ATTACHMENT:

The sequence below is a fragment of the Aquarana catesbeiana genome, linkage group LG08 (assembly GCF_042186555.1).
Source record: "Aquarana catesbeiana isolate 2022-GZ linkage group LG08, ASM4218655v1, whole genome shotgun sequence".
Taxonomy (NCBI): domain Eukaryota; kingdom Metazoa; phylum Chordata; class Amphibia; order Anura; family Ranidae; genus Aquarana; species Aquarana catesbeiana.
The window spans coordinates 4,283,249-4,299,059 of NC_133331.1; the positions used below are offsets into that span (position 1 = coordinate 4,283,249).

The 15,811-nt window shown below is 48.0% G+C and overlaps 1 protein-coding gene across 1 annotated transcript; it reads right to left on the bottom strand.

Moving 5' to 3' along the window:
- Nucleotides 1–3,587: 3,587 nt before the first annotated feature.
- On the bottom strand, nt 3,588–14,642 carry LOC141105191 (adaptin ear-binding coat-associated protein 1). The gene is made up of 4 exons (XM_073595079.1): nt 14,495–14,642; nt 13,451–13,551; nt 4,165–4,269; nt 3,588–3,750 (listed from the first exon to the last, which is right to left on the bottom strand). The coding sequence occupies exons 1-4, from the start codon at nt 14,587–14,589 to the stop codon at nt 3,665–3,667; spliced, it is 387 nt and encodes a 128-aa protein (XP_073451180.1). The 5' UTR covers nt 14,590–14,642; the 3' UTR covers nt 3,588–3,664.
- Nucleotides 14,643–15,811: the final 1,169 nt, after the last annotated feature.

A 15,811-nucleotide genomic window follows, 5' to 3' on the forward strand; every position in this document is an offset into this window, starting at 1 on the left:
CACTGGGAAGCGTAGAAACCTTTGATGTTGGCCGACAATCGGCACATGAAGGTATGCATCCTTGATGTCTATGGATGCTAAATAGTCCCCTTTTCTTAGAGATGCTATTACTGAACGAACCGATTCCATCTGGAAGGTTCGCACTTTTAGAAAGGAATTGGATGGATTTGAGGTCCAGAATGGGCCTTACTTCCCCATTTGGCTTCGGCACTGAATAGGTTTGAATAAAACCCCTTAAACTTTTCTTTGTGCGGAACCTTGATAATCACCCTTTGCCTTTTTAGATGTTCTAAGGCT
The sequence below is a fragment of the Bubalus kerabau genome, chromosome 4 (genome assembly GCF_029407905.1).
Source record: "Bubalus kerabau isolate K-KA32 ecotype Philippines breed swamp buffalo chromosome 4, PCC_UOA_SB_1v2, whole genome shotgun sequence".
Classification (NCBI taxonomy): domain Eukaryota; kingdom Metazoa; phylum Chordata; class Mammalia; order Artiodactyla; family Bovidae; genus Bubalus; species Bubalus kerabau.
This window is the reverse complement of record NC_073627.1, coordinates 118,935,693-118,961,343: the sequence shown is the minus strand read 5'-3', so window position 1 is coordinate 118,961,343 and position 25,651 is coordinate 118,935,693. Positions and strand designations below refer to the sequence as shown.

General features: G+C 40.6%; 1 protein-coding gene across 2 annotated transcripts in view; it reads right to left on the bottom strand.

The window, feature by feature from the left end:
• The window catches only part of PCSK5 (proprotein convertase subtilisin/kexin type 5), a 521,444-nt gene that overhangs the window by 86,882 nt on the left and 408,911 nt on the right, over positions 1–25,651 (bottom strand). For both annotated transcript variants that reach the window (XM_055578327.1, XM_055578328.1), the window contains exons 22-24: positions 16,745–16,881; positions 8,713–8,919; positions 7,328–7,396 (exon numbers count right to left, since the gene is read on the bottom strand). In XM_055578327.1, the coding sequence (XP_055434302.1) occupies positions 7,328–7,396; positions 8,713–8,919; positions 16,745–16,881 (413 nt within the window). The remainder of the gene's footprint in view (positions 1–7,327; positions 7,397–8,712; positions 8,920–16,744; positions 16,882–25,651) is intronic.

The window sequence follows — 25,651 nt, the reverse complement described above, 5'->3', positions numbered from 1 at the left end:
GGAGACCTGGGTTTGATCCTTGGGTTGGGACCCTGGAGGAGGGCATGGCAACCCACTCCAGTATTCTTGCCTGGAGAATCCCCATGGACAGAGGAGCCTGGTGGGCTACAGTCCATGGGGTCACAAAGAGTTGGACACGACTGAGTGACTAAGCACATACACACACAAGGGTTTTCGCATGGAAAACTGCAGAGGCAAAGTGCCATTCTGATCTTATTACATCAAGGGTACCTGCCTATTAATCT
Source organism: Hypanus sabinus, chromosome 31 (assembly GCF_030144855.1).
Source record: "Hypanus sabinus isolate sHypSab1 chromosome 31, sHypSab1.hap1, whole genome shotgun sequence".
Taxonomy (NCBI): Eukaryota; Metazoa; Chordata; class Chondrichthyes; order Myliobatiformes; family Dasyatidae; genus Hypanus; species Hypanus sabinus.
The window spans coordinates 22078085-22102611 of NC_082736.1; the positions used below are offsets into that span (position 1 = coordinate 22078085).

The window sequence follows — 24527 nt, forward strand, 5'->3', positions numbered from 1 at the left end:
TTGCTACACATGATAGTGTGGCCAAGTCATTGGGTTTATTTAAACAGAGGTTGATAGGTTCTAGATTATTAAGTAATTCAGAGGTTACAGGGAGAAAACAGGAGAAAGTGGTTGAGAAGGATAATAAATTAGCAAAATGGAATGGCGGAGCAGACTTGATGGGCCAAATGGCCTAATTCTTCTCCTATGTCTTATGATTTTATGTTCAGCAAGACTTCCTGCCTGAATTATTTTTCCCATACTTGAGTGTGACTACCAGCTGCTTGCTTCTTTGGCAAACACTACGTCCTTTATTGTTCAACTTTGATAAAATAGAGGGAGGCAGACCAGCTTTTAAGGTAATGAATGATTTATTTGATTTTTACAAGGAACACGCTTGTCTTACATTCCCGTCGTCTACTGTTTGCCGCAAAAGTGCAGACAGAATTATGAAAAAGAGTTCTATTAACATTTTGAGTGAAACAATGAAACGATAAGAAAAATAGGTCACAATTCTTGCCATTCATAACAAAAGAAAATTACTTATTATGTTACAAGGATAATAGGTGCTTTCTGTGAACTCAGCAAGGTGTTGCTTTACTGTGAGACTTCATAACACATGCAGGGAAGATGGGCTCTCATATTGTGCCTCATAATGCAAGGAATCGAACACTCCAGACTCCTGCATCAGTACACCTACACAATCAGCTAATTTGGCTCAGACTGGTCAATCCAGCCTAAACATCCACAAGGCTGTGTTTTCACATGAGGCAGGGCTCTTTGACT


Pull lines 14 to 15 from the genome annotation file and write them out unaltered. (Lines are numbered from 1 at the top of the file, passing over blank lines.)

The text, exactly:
Classification (NCBI taxonomy): domain Eukaryota; kingdom Metazoa; phylum Chordata; class Mammalia; order Artiodactyla; family Bovidae; genus Bubalus; species Bubalus kerabau.
This window is the reverse complement of record NC_073627.1, coordinates 118,935,693-118,961,343: the sequence shown is the minus strand read 5'-3', so window position 1 is coordinate 118,961,343 and position 25,651 is coordinate 118,935,693. Positions and strand designations below refer to the sequence as shown.